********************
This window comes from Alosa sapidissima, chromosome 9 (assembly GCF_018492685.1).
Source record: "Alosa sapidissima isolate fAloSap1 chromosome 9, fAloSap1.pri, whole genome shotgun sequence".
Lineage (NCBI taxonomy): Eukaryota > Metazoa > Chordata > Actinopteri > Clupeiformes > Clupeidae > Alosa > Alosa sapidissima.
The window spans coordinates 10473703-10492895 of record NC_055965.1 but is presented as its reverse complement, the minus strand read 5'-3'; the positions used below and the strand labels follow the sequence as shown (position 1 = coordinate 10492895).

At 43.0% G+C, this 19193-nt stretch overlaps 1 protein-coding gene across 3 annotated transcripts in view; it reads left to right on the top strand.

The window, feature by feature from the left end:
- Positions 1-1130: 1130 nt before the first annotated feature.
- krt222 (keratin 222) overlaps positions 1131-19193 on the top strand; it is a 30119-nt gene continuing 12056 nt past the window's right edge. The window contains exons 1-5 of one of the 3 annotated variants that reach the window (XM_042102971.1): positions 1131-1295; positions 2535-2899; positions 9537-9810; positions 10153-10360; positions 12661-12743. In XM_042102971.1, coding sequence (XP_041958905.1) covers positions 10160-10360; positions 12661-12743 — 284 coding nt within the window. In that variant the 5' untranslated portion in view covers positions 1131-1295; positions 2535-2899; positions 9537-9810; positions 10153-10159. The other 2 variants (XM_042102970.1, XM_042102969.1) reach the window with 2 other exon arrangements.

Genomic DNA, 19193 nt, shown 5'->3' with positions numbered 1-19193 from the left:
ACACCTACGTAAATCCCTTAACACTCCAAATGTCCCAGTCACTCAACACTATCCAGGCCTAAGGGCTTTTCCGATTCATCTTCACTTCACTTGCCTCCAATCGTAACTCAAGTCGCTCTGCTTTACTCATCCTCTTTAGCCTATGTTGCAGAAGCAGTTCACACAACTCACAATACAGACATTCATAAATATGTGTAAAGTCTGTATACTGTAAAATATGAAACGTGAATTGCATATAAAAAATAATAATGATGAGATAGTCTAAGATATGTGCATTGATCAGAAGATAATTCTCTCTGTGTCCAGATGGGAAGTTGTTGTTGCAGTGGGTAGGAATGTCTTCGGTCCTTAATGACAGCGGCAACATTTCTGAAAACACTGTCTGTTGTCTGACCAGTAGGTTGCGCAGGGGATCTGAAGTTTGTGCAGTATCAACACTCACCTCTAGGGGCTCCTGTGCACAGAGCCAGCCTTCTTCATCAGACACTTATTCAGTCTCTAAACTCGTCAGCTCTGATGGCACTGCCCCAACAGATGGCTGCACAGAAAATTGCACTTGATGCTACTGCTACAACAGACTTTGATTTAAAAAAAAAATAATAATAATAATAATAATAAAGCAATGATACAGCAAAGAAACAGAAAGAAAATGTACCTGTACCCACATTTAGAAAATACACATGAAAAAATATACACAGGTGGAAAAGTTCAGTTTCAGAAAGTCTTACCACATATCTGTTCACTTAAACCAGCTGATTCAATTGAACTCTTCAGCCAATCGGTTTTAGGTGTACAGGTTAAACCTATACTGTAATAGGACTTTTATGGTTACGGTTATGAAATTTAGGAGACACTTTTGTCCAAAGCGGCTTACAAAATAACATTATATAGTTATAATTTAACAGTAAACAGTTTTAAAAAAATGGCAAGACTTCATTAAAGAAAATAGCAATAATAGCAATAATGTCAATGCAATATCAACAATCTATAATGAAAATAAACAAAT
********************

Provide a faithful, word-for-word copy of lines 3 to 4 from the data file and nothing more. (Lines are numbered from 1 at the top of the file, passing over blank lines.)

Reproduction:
Lineage (NCBI taxonomy): Eukaryota > Metazoa > Chordata > Actinopteri > Clupeiformes > Clupeidae > Alosa > Alosa sapidissima.
The window spans coordinates 10473703-10492895 of record NC_055965.1 but is presented as its reverse complement, the minus strand read 5'-3'; the positions used below and the strand labels follow the sequence as shown (position 1 = coordinate 10492895).